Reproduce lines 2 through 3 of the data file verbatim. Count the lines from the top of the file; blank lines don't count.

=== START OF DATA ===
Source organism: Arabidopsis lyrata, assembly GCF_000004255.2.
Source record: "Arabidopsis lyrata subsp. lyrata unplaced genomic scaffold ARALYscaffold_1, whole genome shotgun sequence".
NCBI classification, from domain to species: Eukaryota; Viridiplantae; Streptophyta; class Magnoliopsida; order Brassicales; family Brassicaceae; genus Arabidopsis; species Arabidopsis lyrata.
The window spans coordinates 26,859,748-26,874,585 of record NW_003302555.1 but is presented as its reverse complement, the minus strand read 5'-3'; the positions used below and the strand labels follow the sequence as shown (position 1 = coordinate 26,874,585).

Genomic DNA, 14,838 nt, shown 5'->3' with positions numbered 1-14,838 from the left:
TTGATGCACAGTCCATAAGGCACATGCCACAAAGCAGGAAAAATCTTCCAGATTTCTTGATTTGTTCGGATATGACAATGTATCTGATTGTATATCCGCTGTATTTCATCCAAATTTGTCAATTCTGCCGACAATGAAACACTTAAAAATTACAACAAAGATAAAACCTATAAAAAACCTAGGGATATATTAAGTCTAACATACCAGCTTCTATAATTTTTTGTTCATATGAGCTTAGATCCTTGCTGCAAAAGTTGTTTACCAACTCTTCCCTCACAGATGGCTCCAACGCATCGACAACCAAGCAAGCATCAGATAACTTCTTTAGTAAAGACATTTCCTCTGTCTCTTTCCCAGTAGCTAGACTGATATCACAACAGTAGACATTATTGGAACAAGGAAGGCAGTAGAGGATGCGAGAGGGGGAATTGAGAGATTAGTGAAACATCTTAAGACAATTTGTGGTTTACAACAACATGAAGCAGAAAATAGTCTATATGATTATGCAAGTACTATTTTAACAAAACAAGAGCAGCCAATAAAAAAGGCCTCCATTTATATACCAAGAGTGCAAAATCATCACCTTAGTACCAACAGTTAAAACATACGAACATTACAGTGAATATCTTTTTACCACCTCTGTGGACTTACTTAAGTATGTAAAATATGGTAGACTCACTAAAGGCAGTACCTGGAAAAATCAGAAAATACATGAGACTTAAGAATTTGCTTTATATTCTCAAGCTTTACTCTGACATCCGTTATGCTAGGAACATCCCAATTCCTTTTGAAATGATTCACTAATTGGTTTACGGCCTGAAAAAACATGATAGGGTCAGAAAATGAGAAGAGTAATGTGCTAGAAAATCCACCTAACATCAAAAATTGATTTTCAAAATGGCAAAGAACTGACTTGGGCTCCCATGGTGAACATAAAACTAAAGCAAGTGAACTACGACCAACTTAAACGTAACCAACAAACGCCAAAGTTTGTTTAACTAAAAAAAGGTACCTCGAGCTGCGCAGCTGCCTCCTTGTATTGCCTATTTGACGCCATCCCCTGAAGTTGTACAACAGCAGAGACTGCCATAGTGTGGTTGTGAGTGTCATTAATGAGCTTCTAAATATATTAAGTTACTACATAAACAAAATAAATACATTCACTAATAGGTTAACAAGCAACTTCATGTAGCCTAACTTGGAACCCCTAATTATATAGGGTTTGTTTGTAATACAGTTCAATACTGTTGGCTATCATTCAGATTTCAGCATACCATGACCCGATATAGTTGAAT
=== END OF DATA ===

Source record: "Arabidopsis lyrata subsp. lyrata unplaced genomic scaffold ARALYscaffold_1, whole genome shotgun sequence".
NCBI classification, from domain to species: Eukaryota; Viridiplantae; Streptophyta; class Magnoliopsida; order Brassicales; family Brassicaceae; genus Arabidopsis; species Arabidopsis lyrata.